The Subaru Outback made its debut in the UK back in 1994. And that concludes our brief history lesson. Today the Subaru Outback is wider, and bigger but is it any better? The Outback is a big estate, actually it is slightly less wide and slightly shorter than an Audi A6 Avant. However, the Outback rides on 20-inch tyres and the suspension is raised by over 8 inches to enable an all-purpose on-road off-road presence.
The Subaru Outback is offered in the UK with three different trim levels. The entry-level Limited starts at £36,000, followed by the mid-level Field trim at £40,000, and the top-tier Touring edition on test starts at £42,000.
To start with, I really appreciate the industrial design of the Outback’s exterior. Moving on to the interior, it has a plush, solid feel, and everything seems well-constructed. The material trim is of a very high standard, although it falls just short of the standard of you would experience from an Audi A6 Avant but still significantly better than a typical Mercedes interior.
The Outback’s interior has benefitted from recently introduced updates, featuring a new 11.9-inch infotainment display arranged in portrait mode. While the display is functional, the software experience appears outdated. Fortunately, it supports Apple CarPlay and Android Auto, as well as Bluetooth and USB connectivity which are now standard features.
The driver’s binnacle features a combination of analogue dials and a central digital display. The digital display renders clear and sharp graphics, without any unnecessary flashy animations of more modern interpretations. Overall, it gets the job done effectively.
As for the interior space, it is plentiful, both in the front and for rear-seated passengers. Additionally, the rear seats can be folded down to increase cargo space from 512 litres up to 1,848 litres, allowing for items that are 2 meters in length to be easily accommodated.
Power is supplied by a 182 bhp 2.5-litre, 250Nm, 4-cylinder naturally aspirated engine. Not the most powerful engine, but it does offer smooth driveability. While the continuously variable automatic (CVT) gearbox is much improved over previous iterations, the Subaru Outback isn’t a performance-bred athlete. It’s good enough and fast enough for everyday needs.
As for fuel economy, 33mpg on a combined run is OK but not the best around considering Volkswagen is achieving over 50mph from its latest generation 2.0-litre, 4-cylinder petrol engines. The ride is comfortable and cosseting, but if you are seeking a dynamic handling off-road estate then the Outback will not deliver such an experience.
However, the Outback’s handling is poised and predictable, I really do not want to be driving on the edge at every given turn for that one second of thrill-seeking adrenaline rush. So the Outback is perfectly fine for everyday driving. All model trims come with AWD drive as standard, which Subaru calls its Symmetrical AWD, in addition to S-Mode traction control and Hill Assist functionality.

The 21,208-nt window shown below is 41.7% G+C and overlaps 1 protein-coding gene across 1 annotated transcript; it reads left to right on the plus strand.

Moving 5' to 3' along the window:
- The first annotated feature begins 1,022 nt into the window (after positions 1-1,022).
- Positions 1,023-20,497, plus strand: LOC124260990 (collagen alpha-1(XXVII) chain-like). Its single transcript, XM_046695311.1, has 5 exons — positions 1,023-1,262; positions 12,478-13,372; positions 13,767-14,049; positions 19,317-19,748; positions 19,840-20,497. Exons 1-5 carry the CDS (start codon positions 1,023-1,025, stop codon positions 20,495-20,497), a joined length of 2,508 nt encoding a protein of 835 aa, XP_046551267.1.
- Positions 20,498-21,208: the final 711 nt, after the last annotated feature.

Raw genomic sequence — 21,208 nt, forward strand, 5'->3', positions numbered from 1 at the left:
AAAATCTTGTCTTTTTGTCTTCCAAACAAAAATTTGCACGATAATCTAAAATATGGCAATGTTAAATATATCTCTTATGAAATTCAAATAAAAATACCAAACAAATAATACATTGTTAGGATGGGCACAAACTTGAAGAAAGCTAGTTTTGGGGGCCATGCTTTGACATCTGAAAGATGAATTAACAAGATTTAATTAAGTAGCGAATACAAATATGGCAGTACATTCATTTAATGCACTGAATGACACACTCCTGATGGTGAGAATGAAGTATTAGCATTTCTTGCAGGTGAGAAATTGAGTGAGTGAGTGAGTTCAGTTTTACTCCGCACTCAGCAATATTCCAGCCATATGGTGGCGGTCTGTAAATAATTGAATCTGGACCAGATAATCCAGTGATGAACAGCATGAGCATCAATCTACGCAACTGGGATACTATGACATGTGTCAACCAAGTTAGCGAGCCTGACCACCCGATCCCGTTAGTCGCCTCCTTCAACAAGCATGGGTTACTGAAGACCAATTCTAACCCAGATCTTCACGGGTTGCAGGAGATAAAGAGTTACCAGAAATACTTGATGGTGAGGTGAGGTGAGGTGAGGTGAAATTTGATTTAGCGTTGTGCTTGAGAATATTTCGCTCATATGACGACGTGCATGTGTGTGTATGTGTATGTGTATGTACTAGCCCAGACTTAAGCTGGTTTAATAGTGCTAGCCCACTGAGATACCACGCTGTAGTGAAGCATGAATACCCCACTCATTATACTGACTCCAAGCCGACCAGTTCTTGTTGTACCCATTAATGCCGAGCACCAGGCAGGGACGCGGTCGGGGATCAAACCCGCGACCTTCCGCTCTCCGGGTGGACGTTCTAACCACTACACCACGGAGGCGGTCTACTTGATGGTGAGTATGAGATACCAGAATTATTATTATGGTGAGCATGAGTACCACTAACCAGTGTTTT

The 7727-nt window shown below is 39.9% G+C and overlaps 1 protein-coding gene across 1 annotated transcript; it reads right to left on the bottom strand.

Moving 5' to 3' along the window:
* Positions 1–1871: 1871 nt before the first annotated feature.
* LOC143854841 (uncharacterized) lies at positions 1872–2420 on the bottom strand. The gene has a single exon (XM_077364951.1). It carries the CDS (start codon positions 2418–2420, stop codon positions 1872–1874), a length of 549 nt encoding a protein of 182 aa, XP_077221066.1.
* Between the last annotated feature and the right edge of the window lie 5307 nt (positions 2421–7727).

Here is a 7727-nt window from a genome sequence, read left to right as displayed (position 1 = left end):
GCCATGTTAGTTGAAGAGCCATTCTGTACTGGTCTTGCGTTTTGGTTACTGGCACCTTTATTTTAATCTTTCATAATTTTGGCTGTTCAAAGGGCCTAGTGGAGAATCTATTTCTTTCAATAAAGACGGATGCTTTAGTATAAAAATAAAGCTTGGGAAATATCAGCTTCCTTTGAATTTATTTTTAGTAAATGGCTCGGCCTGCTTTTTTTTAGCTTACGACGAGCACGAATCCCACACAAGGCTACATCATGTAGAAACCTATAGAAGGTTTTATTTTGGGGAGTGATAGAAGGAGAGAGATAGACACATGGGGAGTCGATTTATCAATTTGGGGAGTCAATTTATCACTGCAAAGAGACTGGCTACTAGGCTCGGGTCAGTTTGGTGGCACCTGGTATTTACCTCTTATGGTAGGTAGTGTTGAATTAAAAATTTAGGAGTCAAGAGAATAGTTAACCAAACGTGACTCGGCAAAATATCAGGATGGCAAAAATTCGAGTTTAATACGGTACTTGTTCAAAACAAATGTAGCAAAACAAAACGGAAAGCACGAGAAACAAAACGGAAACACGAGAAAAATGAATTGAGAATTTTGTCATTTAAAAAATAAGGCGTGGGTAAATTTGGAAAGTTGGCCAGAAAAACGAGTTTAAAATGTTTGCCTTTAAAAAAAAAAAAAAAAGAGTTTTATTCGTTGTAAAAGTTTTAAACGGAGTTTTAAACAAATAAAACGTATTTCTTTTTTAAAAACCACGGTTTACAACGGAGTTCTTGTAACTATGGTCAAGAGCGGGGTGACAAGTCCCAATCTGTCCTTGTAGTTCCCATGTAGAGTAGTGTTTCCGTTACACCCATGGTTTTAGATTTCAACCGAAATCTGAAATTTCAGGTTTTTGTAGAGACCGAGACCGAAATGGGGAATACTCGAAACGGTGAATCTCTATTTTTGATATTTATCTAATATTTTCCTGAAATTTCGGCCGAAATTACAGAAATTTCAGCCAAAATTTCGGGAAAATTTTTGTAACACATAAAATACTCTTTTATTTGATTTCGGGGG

In reality, the most off-roading I did was traversing up and down a steep angled driveway. Subaru has one of the best AWD capabilities, it doesn’t need to flex its muscles in an attempt to prove itself to the competiton.
The equipment levels are high for all model trims, and the Touring trim is fully loaded with “toys”. I won’t go into detail as the list is long and equipment and trims are subject to continual change, but you can click on the link to see what’s included.
However, the Harmon Kardon sound system could benefit from better calibration. The usual equipment “suspects” are available as standard such as climate control, adaptive cruise control, heated seats, LED daytime running lights etc.
While some reviewers have expressed dissatisfaction with the Outback’s Lane Centering Assist, I personally found it to be acceptable. It’s important to keep in mind that these systems are not flawless, and while Subaru’s implementation may not be the best, it’s certainly not the worst either. As long as the Lane Centering Assist does not pose a danger to the driver, I believe it is sufficient for its purpose. But as always, the intelligence of such a system is only as good as the capabilities of the hardware and software allow.
Is It Worth It?
Based on its price and features, the Subaru Outback Touring is a worthwhile investment. The Audi A6 Avant’s basic entry-level model costs £44,000, while the starting price for the entry-level Outback is £36,000. The Outback provides one of the top standard AWD systems available. The Outback feels more upmarket than before, it is fairly quiet and cosseting on the move, the ride and handling are clearly setup for comfort and I am perfectly happy with that.
It isn’t the most frugal, but that’s to be expected with a high-riding car loaded with an AWD system, but 34mpg is still a decent return. Subaru should be turbocharged to boost efficiency and power output. However, while the Outback isn’t fast in a straight line it has just enough power to suit all situations.
The Subaru Outback is a very underrated car and has been unfairly reviewed by the British motoring journalist establishment.